Calling the program a “bigger challenge” than expected, Bayer CropScience Canada plans to shut down its TraitGuard early-season establishment program for growers of its InVigor canola.
Under TraitGuard, farmers who signed the program release would see per-acre refunds of the InVigor trait fee they paid to Bayer, on InVigor hybrid canola acres that failed to establish by the end of June each year.
TraitGuard will be replaced in 2014 by an “increased investment” in Bayer’s InVigor reseeding program, the company said Thursday.
Starting with the 2014 season, InVigor hybrid canola growers who have “early establishment issues” with their crop but reseed back to InVigor will qualify for a $40-per-acre refund from Bayer.
The new refund, Bayer said, will represent “a 60 per cent increase in the early establishment reseeding program to support growers continuing to grow InVigor hybrid canola.”
TraitGuard was introduced in 2010 with the company’s Liberty and Trait Agreement (LTA). In its first year out of the gate, however, the number of TraitGuard claims “surpassed all expectations” due to record spring rainfalls across the Prairies, Bayer said in 2011.
While TraitGuard “enjoyed some success,” Bayer said Thursday, “the logistics and resources of managing the program for all involved had proven to be a bigger challenge than had been forecasted.”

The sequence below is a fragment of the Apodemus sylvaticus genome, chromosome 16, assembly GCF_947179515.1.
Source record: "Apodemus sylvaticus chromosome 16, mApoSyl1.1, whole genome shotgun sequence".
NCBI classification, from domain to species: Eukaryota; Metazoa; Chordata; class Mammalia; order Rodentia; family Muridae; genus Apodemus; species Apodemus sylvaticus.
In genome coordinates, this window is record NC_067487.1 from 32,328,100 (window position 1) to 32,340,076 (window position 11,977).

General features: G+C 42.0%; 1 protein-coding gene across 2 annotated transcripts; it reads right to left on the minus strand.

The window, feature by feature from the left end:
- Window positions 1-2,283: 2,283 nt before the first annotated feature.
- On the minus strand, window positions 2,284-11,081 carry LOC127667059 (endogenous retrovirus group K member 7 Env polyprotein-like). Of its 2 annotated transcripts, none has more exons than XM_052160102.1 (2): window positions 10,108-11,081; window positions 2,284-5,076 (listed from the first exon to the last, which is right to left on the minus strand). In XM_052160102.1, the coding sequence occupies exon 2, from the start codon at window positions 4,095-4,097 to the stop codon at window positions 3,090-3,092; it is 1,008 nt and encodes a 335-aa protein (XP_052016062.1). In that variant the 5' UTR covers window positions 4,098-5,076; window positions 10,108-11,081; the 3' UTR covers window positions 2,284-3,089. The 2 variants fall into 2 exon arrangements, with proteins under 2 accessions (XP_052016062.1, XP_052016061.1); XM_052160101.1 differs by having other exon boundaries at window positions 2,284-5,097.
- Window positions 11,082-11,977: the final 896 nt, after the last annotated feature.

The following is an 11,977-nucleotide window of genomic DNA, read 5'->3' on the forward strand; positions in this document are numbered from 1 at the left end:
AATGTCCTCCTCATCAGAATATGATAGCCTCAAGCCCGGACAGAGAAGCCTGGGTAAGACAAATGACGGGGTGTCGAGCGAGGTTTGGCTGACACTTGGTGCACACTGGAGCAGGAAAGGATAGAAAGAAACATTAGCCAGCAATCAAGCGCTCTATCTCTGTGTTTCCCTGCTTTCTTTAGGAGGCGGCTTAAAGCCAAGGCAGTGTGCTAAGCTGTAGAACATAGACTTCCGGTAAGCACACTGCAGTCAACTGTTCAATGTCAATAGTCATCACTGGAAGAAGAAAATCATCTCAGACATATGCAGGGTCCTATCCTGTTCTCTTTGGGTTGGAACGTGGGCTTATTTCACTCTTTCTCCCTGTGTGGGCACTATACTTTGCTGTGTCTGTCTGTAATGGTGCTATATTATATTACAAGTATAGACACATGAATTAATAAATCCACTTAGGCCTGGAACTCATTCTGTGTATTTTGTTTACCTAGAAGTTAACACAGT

TraitGuard for 2013 had offered trait fee refunds of up to $12.50 per acre on a minimum of 100 InVigor acres that suffered an early-season crash and were either taken out of production (by spraying or cultivation by July 15 at the latest) or reseeded to other crops or non-InVigor canola.
Growers who had such a crash on at least 50 acres, but reseeded their affected acres back to InVigor canola, received up to $25 per acre.
In any case, TraitGuard claims for the 2013 crop year had to be registered by June 28 or within 15 days of reseeding, whichever came first.
TraitGuard refunds were calculated based on the number of bags of seed used on the acres either reseeded or taken out of production, at a rate of 10 acres per 22.7-kg bag of seed.
Any areas that were deemed “lost,” but were kept for harvest, weren’t eligible for TraitGuard. — AGCanada.com Network